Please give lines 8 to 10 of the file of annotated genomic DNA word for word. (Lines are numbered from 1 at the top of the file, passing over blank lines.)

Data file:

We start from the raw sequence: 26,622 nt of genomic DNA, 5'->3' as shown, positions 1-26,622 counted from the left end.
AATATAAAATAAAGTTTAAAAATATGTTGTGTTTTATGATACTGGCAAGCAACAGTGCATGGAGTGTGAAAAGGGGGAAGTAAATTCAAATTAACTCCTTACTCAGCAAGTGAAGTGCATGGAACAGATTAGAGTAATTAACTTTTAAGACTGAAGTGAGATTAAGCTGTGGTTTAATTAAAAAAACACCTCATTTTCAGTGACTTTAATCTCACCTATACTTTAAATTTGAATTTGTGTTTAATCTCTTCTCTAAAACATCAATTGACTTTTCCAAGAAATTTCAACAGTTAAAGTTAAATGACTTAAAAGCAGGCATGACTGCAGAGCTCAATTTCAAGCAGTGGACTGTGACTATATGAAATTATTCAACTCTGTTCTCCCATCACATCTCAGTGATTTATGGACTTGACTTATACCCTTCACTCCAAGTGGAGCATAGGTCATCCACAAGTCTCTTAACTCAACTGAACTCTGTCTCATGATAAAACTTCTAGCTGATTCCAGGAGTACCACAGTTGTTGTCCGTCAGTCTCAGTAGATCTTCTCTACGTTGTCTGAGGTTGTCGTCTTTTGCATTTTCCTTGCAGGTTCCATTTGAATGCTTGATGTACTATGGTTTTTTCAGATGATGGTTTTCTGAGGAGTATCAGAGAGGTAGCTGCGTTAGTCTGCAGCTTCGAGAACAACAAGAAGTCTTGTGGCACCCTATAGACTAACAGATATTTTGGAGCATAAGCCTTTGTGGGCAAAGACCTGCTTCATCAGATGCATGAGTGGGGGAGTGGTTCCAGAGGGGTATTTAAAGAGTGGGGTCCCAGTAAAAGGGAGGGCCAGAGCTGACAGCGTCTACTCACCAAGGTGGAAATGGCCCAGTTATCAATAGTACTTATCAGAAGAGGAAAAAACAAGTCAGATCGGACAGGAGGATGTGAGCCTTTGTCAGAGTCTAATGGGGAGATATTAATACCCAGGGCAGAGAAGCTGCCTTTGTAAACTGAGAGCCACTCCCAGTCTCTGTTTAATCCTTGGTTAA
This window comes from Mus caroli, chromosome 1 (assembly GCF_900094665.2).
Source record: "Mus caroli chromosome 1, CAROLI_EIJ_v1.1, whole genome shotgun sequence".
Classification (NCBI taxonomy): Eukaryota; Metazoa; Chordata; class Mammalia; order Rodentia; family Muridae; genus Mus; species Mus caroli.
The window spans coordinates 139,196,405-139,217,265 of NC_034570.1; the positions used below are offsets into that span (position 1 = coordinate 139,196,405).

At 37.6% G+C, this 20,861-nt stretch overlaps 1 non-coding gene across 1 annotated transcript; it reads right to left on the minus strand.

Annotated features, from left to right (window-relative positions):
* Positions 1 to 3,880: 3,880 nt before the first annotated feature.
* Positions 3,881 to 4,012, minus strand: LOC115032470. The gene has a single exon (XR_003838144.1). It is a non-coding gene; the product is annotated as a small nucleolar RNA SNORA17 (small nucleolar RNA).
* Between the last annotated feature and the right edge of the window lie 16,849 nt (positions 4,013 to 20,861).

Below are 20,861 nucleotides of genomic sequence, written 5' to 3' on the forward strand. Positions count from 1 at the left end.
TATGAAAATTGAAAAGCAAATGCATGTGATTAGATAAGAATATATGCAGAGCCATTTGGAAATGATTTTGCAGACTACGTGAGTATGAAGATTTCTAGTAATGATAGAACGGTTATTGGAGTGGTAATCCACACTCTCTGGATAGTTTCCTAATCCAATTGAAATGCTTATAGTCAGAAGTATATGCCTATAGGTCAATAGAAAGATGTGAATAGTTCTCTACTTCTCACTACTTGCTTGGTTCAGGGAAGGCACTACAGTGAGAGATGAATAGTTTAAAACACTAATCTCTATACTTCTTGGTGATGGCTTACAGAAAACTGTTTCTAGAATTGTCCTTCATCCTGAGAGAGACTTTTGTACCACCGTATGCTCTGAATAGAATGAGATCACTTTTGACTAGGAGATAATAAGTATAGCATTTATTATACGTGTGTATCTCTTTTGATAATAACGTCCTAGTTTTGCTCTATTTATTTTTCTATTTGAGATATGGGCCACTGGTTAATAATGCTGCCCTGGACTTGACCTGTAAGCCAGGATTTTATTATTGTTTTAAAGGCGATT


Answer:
Annotated features, from left to right (window-relative positions):
* Positions 1 to 3,880: 3,880 nt before the first annotated feature.
* Positions 3,881 to 4,012, minus strand: LOC115032470. The gene has a single exon (XR_003838144.1). It is a non-coding gene; the product is annotated as a small nucleolar RNA SNORA17 (small nucleolar RNA).